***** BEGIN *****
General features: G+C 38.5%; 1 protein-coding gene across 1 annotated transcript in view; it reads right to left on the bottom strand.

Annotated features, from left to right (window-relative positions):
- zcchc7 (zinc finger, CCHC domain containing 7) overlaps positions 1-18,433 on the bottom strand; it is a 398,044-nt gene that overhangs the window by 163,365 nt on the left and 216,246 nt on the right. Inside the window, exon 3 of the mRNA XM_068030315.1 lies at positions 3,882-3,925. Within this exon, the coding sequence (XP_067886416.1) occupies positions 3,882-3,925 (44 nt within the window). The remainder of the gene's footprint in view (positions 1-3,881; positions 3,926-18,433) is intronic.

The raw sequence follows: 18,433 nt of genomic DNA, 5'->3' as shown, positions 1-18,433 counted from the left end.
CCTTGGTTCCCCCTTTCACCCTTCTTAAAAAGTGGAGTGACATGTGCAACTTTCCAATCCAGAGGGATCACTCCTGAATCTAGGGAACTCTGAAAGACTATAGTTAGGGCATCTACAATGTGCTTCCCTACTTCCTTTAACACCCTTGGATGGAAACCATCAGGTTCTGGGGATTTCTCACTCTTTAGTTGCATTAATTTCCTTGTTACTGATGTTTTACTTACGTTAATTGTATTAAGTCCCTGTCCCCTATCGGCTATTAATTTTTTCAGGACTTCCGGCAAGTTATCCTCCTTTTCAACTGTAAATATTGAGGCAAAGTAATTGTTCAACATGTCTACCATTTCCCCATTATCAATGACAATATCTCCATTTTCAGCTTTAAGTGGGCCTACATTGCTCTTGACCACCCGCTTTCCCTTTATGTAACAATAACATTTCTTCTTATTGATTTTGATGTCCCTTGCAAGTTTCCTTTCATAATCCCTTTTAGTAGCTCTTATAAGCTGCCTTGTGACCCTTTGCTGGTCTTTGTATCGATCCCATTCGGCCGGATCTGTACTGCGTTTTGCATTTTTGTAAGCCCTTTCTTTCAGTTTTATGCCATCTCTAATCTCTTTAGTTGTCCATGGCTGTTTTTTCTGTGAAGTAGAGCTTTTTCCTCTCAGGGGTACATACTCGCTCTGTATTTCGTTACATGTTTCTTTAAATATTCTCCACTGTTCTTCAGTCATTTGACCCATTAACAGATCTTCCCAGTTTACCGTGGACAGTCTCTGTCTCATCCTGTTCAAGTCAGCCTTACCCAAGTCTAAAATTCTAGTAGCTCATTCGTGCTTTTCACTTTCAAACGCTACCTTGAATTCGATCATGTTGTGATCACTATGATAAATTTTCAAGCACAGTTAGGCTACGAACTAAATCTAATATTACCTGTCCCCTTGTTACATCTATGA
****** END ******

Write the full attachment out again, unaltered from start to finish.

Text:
General features: G+C 38.5%; 1 protein-coding gene across 1 annotated transcript in view; it reads right to left on the bottom strand.

Annotated features, from left to right (window-relative positions):
- zcchc7 (zinc finger, CCHC domain containing 7) overlaps positions 1-18,433 on the bottom strand; it is a 398,044-nt gene that overhangs the window by 163,365 nt on the left and 216,246 nt on the right. Inside the window, exon 3 of the mRNA XM_068030315.1 lies at positions 3,882-3,925. Within this exon, the coding sequence (XP_067886416.1) occupies positions 3,882-3,925 (44 nt within the window). The remainder of the gene's footprint in view (positions 1-3,881; positions 3,926-18,433) is intronic.

The raw sequence follows: 18,433 nt of genomic DNA, 5'->3' as shown, positions 1-18,433 counted from the left end.
CCTTGGTTCCCCCTTTCACCCTTCTTAAAAAGTGGAGTGACATGTGCAACTTTCCAATCCAGAGGGATCACTCCTGAATCTAGGGAACTCTGAAAGACTATAGTTAGGGCATCTACAATGTGCTTCCCTACTTCCTTTAACACCCTTGGATGGAAACCATCAGGTTCTGGGGATTTCTCACTCTTTAGTTGCATTAATTTCCTTGTTACTGATGTTTTACTTACGTTAATTGTATTAAGTCCCTGTCCCCTATCGGCTATTAATTTTTTCAGGACTTCCGGCAAGTTATCCTCCTTTTCAACTGTAAATATTGAGGCAAAGTAATTGTTCAACATGTCTACCATTTCCCCATTATCAATGACAATATCTCCATTTTCAGCTTTAAGTGGGCCTACATTGCTCTTGACCACCCGCTTTCCCTTTATGTAACAATAACATTTCTTCTTATTGATTTTGATGTCCCTTGCAAGTTTCCTTTCATAATCCCTTTTAGTAGCTCTTATAAGCTGCCTTGTGACCCTTTGCTGGTCTTTGTATCGATCCCATTCGGCCGGATCTGTACTGCGTTTTGCATTTTTGTAAGCCCTTTCTTTCAGTTTTATGCCATCTCTAATCTCTTTAGTTGTCCATGGCTGTTTTTTCTGTGAAGTAGAGCTTTTTCCTCTCAGGGGTACATACTCGCTCTGTATTTCGTTACATGTTTCTTTAAATATTCTCCACTGTTCTTCAGTCATTTGACCCATTAACAGATCTTCCCAGTTTACCGTGGACAGTCTCTGTCTCATCCTGTTCAAGTCAGCCTTACCCAAGTCTAAAATTCTAGTAGCTCATTCGTGCTTTTCACTTTCAAACGCTACCTTGAATTCGATCATGTTGTGATCACTATGATAAATTTTCAAGCACAGTTAGGCTACGAACTAAATCTAATATTACCTGTCCCCTTGTTACATCTATGA